Sunday, October 5, 2008

What Does Fall Mean To You?

Not long ago, a Michigan friend had written to me about her recent doings -- a combination of actively enjoying autumn's beauty with doing chores which must be completed before the onset of winter.  That's what fall is to her: a period of specific activities tailored to the season.

For a kid who grows up in Florida, fall is merely academic: pretty much just a designation on the calendar.  "Fall" means that school is in full swing; "fall" is the time of year when Hallowe'en and Thanksgiving occur; "fall" happens to mean football season (in Florida, we also have spring football).  When I was growing up, most of my friends were also native Floridians; I can't think of more than a tiny minority of kids who'd been born in a place other than Florida.  If they had been, they'd probably moved to Florida before "fall" had made much of an impression.  When we started getting interested in fashion, we noticed that "fall colors" were rust and gold and orange and brown, though we had no idea why.  I remember being a little confused by the old song "Autumn Leaves," and being unsure as to what crayons to use when coloring pictures designated as autumn scenes.  Most of the trees in our town were palm and pine and oak, and we knew only from books that there were trees that changed colors and actually shed their leaves.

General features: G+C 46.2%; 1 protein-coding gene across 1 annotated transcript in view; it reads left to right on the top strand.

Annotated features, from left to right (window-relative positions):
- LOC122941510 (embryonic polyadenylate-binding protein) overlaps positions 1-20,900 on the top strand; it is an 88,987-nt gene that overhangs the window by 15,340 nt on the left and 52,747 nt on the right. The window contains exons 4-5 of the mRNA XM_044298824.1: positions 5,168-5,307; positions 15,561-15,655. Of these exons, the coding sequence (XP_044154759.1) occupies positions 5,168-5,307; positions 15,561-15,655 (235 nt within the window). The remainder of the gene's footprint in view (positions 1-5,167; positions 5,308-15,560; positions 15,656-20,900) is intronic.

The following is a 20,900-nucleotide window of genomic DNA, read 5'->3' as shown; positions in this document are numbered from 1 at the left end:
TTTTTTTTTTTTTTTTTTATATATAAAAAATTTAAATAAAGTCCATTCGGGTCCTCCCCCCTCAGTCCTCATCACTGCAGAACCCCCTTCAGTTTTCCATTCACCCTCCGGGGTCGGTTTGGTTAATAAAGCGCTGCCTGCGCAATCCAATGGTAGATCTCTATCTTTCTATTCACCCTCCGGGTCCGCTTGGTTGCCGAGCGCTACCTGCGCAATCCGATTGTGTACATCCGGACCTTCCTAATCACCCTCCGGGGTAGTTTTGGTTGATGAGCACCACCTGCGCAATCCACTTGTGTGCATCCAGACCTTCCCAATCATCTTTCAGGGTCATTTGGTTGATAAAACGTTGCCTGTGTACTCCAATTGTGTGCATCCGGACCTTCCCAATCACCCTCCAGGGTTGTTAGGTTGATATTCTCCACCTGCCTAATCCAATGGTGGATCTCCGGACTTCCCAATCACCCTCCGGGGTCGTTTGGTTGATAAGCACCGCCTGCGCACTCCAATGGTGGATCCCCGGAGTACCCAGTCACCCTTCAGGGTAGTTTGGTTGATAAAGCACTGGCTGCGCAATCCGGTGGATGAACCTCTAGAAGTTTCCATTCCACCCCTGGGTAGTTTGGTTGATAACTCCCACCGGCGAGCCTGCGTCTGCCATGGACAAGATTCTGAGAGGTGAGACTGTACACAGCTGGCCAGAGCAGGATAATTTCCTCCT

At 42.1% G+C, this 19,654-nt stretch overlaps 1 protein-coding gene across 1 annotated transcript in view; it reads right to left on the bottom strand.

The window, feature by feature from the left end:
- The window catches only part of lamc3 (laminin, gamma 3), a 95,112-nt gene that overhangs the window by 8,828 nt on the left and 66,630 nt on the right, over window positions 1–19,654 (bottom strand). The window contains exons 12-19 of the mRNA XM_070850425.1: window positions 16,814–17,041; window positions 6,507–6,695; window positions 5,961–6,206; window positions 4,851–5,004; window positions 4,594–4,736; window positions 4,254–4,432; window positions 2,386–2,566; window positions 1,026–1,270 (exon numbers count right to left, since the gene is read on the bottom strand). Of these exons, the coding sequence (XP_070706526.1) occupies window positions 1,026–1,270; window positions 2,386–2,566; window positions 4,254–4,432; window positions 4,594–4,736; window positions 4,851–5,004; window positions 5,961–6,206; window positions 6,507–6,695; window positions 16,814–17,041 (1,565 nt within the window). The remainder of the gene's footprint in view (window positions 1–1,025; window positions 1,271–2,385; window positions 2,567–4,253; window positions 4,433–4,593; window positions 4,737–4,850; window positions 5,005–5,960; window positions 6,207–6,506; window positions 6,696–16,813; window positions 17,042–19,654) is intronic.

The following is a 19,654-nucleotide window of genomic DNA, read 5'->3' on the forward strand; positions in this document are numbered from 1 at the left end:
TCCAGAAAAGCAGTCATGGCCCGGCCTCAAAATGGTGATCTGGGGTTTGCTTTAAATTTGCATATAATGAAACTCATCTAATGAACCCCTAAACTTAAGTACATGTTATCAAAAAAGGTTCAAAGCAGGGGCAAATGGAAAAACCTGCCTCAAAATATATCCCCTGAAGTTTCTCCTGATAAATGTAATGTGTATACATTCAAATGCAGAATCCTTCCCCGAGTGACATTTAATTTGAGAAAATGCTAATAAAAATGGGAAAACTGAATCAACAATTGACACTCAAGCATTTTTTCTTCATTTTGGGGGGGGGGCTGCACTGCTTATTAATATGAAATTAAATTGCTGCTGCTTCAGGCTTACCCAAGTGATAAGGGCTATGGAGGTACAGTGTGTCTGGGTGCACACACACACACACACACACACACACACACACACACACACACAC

The very first time I experienced "fall" was after I'd already graduated from college and started my teaching career.  A friend (another native Floridian) and I took a long weekend in October to visit the North Georgia mountains.  We could hardly get enough of the cool, crisp air and the riot of color which could made even the most mundane highway into a scenic drive.  I took dozens of pictures and reviewed the photos over and over again, reliving the magic of those few days.  We took another trip the next fall, venturing into North Carolina.  Several years later, I would experience my first New England autumn, and it was more beautiful than I could've expected it would be.

My experience with fall is, however, a week here, a couple of weeks there; I've never been in one place long enough to experience fall's full progression of summer-into-winter.  The photo above depicts what I'd have considered a "classic" fall scene: a tree ablaze with orange coloring, and a front porch decorated with pumpkins.  The scene below took me by surprise: only two doors up from the previous house, a single yellow rose makes its last bid for attention before succumbing to the cold of winter.    


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